Strange snow falls on two young Vietnam veterans as they reunite for a fishing trip to make good on a long lost promise to an old friend. It’s dawn on Opening Day and Megs shows up at his buddy David’s house only to encounter David’s shy, plain sister Martha. Megs’ larger-than-life nature coaxes Martha out of her shell and into his heart. His mere presence, however, brings up painful memories of Vietnam for David, whose method of coping so far has been to drink too much and talk as little as possible. The play’s initial success led to the film “Jack-knife” with Metcalfe writing the script and Robert De Niro starring.
“Strange Snow” opens December 5 and will run Fridays and Saturdays through December 20 at Kad Suan Kaew’s 7th floor Studio Theatre, which seems as though it is becoming a regular venue for the Gate. Doors open at 7 p.m. with curtain at 7:30 p.m.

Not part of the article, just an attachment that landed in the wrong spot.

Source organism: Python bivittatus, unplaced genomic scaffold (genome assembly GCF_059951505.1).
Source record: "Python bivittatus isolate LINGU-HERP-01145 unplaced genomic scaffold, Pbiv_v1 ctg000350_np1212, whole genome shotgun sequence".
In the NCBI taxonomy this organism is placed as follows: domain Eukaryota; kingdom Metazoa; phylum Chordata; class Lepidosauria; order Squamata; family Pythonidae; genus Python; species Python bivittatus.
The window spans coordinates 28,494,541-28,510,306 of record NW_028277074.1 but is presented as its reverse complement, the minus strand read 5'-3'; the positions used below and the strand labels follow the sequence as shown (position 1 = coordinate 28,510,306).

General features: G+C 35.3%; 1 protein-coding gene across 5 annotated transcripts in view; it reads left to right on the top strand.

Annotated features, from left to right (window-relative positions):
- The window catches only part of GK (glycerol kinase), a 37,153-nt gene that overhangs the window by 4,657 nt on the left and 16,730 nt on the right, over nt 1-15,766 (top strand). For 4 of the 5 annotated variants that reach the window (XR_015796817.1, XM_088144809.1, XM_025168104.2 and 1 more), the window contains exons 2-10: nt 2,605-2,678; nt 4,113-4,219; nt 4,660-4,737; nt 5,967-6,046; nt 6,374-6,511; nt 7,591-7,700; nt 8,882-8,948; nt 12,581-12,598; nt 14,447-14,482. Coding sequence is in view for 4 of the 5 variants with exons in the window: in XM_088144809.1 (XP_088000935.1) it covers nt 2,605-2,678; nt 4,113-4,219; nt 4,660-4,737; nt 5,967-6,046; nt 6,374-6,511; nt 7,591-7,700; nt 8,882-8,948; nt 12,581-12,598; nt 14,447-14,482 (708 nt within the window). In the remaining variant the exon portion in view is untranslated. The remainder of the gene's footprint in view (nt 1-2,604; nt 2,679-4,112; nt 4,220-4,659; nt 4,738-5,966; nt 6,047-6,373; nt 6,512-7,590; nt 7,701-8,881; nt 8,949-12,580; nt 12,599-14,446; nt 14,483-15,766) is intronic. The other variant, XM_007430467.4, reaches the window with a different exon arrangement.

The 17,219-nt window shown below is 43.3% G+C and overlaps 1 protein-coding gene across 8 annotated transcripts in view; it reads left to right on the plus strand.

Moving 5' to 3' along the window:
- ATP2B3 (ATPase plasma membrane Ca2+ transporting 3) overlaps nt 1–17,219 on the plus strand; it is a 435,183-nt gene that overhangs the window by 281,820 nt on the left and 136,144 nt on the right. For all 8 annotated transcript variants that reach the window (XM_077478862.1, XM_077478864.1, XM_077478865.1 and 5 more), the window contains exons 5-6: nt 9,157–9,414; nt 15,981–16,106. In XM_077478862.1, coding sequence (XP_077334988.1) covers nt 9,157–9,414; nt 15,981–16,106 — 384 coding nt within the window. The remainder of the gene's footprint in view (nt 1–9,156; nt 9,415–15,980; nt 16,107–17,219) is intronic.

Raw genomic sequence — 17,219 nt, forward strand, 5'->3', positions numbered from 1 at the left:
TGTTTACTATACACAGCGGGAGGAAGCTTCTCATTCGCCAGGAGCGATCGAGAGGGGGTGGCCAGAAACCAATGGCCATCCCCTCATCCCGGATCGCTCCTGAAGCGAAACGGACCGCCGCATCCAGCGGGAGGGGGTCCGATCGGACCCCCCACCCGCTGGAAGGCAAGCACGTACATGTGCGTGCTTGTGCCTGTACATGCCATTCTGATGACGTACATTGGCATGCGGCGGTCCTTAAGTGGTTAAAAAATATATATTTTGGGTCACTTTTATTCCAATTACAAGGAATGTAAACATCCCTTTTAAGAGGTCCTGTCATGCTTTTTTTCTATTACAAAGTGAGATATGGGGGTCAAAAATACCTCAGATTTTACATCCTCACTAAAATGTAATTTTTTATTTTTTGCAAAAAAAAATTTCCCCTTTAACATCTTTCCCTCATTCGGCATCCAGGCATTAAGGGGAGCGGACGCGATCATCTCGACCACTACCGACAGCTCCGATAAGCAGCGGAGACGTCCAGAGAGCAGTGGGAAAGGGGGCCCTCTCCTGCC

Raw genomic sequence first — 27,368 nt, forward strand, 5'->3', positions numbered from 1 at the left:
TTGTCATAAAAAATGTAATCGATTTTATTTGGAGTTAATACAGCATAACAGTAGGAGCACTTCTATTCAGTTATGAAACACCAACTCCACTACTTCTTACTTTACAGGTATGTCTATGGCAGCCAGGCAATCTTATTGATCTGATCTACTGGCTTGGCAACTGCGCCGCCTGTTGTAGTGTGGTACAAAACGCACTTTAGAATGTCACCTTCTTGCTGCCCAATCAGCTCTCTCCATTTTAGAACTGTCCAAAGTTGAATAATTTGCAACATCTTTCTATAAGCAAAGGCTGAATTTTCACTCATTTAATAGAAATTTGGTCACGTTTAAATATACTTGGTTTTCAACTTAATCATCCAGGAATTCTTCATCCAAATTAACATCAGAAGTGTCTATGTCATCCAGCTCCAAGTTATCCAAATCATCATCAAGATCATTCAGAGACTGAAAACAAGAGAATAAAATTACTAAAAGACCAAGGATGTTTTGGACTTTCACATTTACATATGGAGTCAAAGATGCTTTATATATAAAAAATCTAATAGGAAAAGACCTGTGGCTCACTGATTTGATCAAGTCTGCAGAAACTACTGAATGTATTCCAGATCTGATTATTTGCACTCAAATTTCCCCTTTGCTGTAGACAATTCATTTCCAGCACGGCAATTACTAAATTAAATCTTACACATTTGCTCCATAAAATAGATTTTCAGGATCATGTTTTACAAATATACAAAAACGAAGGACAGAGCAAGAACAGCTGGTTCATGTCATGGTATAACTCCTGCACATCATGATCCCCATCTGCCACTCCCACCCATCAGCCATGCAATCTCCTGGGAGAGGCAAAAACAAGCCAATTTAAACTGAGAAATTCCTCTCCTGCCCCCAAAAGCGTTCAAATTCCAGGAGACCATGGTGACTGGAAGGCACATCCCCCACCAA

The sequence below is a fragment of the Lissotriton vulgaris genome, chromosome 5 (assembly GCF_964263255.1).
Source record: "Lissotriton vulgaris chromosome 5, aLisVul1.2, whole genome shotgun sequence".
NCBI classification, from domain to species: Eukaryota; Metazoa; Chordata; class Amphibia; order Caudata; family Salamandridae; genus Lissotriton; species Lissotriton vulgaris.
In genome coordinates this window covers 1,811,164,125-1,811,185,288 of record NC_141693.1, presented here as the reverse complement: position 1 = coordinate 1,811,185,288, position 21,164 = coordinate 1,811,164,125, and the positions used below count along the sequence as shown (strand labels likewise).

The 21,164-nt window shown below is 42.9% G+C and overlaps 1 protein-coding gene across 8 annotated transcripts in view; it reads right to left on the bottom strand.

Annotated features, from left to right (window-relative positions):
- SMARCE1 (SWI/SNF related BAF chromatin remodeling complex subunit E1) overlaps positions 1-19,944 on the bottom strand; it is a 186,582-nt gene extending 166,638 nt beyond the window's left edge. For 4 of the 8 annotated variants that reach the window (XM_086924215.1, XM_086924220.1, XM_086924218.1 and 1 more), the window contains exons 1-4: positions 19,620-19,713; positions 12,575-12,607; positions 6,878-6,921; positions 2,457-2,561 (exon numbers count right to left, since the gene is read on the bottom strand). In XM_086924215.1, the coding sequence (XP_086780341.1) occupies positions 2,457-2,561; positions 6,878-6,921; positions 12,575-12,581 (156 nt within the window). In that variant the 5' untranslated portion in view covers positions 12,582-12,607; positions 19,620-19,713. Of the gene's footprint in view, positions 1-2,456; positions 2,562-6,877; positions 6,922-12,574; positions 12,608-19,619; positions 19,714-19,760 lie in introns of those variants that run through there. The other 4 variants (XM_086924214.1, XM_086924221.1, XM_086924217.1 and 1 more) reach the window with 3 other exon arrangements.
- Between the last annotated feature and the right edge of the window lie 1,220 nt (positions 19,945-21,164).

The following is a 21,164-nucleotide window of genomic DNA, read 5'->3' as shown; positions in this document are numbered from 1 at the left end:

Casting Call for all Demons

George Powell
ArtSpace Factory is holding a casting call for all who would like to perform at their ‘’Beelzebub’s Halloween Hullabaloo’’ which will take place on October 31 at the Artspace Factory on Kamphaengdin Soi 3. The event will last from 9 p.m. until 2 p.m. and will include a live performance by the Alchemy Pops Band, the perfect 5 piece band to dance to!
At the witching hour itself, Beelzebub’s Midnight Cabaret, with performances by Antoine Garth, Robert Service, and many others, will chill and thrill the gathered guests. Anyone wishing to take part should contact Laura or Bradley on [email protected], Tel: 085-622-6607.
Evil Elixirs will be on offer at the bar throughout the night, along with Slithering Snacks and Terrifying Treats. A Creepy Costume Contest will be held, with Ghastly Gifts for the winners. Tickets in advance, available now, are 250 baht, or 400 baht at the door. Free broomstick parking will be made available for representatives of local media. For more details, please visit www.artspacechiangmai.com.